Saturday, November 04, 2006

Ambition and the Christian

A recent conversation with a friend convinced me that many christians in the marketplace are confused about what to do with personal ambition. As we spoke, I realized that he was struggling to discover how to pursue his dreams and ambitions without compromising his first love. I recognized the struggle in him because I've been there and am still there to some degree.

Ambition for the Christian is a curious thing. We are conflicted because we've heard the cautionary tales of Christians gone awry with selfish ambition. Yet, we feel the pull of a God given desire to be productive. It led me to explore the topic in a three part series on my Every Square Inch blog.

For those not inclined or don't have time to check out my posts, the key takeaways from the posts include:
  • Dreams and ambitions are gifts from God that we should steward in a responsible manner. Rather than retreating from ambition, we should embrace it as God's gift to us.
  • Stewarding ambition with responsibility entails being rightly motivated.
  • Pursuing ambition as a Christian must involve a trust in God.
  • While we explore our ambition, we must do so in faithfulness.

Otherwise, if you're interested to check it out, here are the links

Part 1 - Stewarding Our Ambition

Part 2 - Trusting God with Our Ambition

Part 3 - Stewarding Ambition with Faithfulness

Join the conversation on this topic at Every Square Inch and tell me what you think.


Guliani said...

Tim Keller: Christians should be a people who
integrate their faith with their work. Culture is a set of shared
practices, attitudes, values, and beliefs, which are rooted in common understandings of the "big questions"-where life comes from, what life means, who we are, and what is important enough to spend our time doing it in the years allotted to us. No one can live or do their work without some answers to such questions, and every set of answers shapes culture.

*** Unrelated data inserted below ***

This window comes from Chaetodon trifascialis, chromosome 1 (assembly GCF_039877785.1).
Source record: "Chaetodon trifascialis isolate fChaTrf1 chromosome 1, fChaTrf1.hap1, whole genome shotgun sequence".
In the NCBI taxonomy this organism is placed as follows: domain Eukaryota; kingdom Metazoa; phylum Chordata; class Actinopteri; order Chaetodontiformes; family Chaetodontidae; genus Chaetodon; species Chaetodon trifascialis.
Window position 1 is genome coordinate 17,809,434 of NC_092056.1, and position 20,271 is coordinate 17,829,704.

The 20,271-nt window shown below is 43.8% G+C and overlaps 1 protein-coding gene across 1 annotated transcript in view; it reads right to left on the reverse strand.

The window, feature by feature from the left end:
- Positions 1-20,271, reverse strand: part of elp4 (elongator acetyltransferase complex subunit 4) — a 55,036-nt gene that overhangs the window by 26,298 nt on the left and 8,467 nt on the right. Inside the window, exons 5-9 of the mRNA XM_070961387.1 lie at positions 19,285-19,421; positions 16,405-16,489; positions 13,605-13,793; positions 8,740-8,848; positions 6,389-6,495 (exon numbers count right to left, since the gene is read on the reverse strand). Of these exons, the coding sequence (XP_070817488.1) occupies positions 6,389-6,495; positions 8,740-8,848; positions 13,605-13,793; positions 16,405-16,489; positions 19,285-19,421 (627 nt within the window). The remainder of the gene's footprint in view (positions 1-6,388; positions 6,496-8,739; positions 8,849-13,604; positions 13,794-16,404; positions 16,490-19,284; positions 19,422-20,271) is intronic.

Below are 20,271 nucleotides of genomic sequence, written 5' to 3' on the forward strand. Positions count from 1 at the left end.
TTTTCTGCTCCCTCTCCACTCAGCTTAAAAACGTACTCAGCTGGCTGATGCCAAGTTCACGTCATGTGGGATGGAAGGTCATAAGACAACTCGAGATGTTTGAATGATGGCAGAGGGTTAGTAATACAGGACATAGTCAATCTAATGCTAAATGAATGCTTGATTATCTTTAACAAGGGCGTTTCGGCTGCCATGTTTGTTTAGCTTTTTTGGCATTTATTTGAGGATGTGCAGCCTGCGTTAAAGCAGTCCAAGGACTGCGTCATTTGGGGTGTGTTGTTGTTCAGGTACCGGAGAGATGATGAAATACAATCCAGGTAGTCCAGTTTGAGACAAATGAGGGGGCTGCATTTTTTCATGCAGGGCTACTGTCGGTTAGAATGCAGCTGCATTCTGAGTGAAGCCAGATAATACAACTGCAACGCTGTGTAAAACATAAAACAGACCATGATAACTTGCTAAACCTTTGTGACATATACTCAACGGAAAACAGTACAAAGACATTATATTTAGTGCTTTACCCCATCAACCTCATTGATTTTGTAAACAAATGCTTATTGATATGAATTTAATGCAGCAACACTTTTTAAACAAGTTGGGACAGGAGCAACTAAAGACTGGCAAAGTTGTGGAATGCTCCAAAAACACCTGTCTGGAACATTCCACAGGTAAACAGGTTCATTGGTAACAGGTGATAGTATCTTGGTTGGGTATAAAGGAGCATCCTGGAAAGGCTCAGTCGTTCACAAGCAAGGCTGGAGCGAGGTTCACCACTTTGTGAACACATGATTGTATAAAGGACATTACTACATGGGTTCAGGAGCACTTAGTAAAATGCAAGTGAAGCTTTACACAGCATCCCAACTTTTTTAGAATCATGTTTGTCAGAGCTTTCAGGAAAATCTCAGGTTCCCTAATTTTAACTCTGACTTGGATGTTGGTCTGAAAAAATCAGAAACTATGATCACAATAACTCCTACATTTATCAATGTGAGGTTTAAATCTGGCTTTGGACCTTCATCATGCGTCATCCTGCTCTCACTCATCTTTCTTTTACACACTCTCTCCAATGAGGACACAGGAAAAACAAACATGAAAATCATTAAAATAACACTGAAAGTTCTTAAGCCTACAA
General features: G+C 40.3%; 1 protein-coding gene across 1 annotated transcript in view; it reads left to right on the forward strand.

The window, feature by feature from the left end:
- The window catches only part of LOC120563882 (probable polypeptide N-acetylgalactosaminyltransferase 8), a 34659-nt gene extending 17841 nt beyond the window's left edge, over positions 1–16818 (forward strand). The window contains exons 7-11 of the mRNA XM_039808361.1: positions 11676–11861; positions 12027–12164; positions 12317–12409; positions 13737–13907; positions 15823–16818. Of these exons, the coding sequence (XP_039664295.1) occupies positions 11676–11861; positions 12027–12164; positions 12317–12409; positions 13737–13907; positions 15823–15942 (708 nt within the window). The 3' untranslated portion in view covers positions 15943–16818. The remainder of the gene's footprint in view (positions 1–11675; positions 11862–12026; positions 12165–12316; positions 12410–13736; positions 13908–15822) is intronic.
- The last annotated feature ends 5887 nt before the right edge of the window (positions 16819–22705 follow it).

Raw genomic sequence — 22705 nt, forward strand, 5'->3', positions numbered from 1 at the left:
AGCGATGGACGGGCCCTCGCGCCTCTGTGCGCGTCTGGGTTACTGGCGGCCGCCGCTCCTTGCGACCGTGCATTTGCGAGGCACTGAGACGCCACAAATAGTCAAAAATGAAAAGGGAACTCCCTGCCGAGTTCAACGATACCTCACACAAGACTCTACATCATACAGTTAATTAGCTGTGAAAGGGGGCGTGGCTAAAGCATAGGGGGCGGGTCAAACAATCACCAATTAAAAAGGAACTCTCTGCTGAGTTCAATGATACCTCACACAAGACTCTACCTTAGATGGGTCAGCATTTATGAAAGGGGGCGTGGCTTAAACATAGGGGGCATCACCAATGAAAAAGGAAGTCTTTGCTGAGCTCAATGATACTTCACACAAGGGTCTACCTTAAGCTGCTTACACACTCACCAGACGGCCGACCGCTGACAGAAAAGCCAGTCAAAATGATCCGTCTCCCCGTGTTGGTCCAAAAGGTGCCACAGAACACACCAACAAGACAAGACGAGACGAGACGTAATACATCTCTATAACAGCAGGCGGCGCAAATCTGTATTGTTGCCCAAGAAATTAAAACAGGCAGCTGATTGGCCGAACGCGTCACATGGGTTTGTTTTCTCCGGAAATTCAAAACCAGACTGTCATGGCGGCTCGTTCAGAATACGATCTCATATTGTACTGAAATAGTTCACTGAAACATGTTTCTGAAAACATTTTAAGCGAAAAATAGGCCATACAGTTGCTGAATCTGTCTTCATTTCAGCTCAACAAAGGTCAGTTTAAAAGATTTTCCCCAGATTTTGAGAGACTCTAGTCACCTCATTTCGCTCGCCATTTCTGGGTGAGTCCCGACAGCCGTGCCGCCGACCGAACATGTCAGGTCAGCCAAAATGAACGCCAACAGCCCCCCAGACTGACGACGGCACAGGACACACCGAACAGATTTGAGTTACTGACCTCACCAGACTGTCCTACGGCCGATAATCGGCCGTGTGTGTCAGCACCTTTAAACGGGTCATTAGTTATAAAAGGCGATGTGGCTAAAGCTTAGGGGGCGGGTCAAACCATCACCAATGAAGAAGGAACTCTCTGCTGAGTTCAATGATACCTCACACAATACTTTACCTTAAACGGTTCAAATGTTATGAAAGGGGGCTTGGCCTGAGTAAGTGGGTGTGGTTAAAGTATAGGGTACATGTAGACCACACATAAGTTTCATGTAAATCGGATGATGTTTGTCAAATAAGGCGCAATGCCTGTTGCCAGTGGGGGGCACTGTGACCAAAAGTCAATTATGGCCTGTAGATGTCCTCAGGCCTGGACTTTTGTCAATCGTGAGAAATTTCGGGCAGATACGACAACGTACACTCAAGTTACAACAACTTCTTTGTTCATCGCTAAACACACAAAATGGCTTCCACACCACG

Most fields of work today are dominated by a very different set of answers from those of Christianity. But when many Christians enter a vocational field, they either seal off their faith and work like
everyone else around them, or they spout Bible verses to their
coworkers. We do not know very well how to persuade people of
Christianity's answers by showing them the faith-based, worldview roots
of everyone's work. We do not know how to equip our people to think out the implications of the gospel for art, business, government,
journalism, entertainment, and scholarship. Developing humane,
creative, and excellent business environments out of our understanding of the gospel can be part of this work. The embodiment of joy, hope, and truth in the arts is also part of this work. If Christians live in major cultural centers in great numbers, doing their work in an
excellent but distinctive manner, that alone will produce a different kind of culture than the one in which we live now.

andre said...


Thanks. What a great comment from you. I agree - it's the outworking of that in practice that is so challenging. That's why I started my blog Every Square Inch...and also why I blog here at The Agora. Both to promote ongoing conversation about how to do what you suggest